Wednesday, June 13, 2012

Financing food and agriculture through Islamic finance

The Islamic Development Bank's (IDB) Islamic Corporation for the Development of the Private Sector (ICD) announced that it is partnering with fund manger Robeco to launch a $600 million agriculture private equity fund, $350 million of which will be raised by the end of the year.  The fund's investment focus is to "invest in projects that promote steady food supply [by making] private equity investments in food and agriculture projects as well as companies across various target countries in a Shariah-compliant way".  The CEO of the ICD, Khalid Al-Aboodi, said that the fund would "address the inefficiencies and wastage facing the food and agricultural sector throughout our member countries".  

The fund idea sounds to me like a great way to encourage Islamic financial institutions to finance projects which benefit a much larger number of people than building luxury resorts.  Food security is one of the most important issues facing many countries with high levels of poverty, so dealing with the issue using Islamic finance would be a way to demonstrate that Islamic finance does "get it" that financing activities that benefit people at all income levels is part of its ethical mandate. 

It is important, however, to clearly define the areas where the fund will focus, and identify investments at weak points in the food growing/distribution network so that it will accrue benefits to the investors as well as the people living in countries where financing is directed.  In particular, the fund should put a focus on not funding 'white elephant' projects that create a profitable cash flow for investors (e.g. from contracts with local governments to pay for services, but which are unable to provide a benefit to the population because other complementary infrastructure is absent).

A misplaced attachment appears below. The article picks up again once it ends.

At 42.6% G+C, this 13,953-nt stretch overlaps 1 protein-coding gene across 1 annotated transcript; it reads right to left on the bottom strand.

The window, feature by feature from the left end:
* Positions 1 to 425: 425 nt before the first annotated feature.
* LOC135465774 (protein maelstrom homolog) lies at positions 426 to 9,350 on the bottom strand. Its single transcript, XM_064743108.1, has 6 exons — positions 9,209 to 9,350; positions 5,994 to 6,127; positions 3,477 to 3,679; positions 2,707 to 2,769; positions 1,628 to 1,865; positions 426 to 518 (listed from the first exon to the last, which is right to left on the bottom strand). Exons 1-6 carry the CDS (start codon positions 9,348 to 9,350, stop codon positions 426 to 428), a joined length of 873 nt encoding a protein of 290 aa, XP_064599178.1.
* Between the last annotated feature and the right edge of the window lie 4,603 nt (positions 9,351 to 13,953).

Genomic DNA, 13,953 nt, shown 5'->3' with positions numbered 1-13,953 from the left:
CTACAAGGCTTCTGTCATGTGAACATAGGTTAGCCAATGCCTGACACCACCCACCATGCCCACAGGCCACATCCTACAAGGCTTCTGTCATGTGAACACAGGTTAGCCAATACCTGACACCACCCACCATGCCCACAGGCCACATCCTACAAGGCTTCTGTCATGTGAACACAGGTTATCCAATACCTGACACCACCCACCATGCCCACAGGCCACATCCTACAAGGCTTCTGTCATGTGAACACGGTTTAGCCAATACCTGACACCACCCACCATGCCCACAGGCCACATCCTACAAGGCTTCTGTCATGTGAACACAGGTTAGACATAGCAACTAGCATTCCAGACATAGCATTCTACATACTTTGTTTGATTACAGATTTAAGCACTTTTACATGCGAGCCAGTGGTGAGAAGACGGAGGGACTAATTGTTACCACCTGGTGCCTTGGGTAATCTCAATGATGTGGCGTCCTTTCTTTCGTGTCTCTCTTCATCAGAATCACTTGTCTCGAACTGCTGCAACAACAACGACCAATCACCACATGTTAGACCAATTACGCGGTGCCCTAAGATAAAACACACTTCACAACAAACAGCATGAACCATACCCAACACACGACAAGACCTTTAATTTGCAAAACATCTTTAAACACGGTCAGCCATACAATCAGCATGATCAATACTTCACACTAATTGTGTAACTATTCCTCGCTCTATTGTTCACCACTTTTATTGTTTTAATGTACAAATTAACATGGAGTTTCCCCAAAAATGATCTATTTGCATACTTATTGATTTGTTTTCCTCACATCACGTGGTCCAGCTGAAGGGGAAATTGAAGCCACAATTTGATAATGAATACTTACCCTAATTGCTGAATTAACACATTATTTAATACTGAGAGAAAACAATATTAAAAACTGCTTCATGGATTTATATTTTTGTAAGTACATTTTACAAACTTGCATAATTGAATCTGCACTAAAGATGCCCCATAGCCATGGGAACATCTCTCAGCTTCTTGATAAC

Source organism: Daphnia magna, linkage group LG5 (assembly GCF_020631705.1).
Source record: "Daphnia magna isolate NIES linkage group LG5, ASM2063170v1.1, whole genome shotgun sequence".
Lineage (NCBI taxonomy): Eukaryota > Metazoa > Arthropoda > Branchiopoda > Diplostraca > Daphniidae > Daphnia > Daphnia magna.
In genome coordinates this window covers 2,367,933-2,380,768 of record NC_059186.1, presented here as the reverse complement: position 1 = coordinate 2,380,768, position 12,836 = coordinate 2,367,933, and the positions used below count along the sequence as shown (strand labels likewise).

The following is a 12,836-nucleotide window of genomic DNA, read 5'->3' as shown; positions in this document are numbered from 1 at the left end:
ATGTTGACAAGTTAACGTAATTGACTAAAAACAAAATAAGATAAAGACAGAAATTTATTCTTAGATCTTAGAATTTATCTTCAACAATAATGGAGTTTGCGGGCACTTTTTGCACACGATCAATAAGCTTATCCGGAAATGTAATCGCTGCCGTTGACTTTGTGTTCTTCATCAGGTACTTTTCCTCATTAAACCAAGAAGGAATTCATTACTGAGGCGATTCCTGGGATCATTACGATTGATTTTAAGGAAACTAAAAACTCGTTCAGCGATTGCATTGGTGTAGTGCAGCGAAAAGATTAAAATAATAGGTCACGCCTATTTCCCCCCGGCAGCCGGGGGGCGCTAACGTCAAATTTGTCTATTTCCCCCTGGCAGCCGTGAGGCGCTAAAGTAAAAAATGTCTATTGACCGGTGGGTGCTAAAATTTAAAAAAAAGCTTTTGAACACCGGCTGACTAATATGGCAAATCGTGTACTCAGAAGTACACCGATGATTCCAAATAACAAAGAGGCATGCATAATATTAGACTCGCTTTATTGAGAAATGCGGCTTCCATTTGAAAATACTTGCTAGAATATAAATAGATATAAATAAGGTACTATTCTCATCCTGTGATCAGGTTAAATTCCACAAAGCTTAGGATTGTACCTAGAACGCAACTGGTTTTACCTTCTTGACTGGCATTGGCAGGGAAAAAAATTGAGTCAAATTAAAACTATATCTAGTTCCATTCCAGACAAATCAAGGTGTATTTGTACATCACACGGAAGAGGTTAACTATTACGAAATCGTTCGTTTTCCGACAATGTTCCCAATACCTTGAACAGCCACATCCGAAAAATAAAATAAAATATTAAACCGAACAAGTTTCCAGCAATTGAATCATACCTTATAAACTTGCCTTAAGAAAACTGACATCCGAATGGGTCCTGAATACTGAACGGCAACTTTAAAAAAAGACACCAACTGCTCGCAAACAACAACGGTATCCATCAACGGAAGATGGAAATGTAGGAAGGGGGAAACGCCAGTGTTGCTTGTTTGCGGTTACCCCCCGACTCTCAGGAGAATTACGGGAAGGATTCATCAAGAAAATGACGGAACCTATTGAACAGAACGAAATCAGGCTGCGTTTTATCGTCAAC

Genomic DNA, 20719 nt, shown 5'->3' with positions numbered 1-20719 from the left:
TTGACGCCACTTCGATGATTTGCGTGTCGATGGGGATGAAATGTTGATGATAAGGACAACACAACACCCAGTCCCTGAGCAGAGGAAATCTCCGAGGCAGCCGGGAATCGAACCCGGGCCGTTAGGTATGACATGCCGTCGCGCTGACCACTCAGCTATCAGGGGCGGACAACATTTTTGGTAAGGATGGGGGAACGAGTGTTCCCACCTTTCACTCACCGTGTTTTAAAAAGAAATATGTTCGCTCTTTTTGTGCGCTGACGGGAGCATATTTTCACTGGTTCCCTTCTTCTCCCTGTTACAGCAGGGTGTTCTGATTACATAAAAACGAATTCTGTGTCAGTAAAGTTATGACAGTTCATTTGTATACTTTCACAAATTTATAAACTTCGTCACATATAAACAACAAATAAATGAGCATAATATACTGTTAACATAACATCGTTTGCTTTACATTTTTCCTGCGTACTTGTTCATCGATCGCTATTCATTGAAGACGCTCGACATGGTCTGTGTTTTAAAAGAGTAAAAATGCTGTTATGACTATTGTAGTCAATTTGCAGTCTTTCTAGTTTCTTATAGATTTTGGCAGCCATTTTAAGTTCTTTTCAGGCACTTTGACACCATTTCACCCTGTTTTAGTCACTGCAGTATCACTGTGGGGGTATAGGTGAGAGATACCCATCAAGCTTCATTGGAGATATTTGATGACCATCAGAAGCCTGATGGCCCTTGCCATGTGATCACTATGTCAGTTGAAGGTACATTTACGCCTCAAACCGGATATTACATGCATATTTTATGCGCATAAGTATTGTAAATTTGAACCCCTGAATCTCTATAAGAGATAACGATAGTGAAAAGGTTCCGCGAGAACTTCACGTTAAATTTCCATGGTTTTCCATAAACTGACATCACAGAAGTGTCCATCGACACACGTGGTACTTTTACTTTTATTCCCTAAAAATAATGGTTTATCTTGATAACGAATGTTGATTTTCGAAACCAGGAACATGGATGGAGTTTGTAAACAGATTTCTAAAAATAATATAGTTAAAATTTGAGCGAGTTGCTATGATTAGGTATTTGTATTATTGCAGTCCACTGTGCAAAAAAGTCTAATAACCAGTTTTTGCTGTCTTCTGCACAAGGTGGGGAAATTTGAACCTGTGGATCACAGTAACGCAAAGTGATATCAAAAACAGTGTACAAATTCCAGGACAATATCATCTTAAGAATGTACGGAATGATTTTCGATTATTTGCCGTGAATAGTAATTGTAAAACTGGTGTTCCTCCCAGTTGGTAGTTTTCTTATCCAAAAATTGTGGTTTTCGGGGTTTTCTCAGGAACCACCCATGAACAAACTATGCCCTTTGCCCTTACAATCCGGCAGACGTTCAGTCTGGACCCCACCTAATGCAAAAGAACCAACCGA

Addressing 'food and agriculture' sounds like a simple, narrow area, but it is easy to define investments in other areas that can be instrumental in reducing wastage, for example, in the food distribution process that could lead to significant 'mission creep' for the fund which would dilute its effectiveness.  For example, ensuring a reliable supply of electricity in rural areas where food is grown allows for refrigeration and freezing of food, which allows it to be distributed more widely, opening up markets for farmers.  From another direction, without a reliable supply of electricity, efforts to increase agricultural productivity in rural areas will accomplish little if most of the expanded productivity is lost to waste since it cannot be refrigerated or frozen and transported to the markets where it will be consumed.  

It is good to see the IDB's ICD put a focus on directing investors towards the Shari'ah-compliant financing of an area that can be hugely beneficial for the poor, while also having potential to deliver return to investors if it is done correctly. 

1 comment:

Anonymous said...

very nice and Informative post. mark louis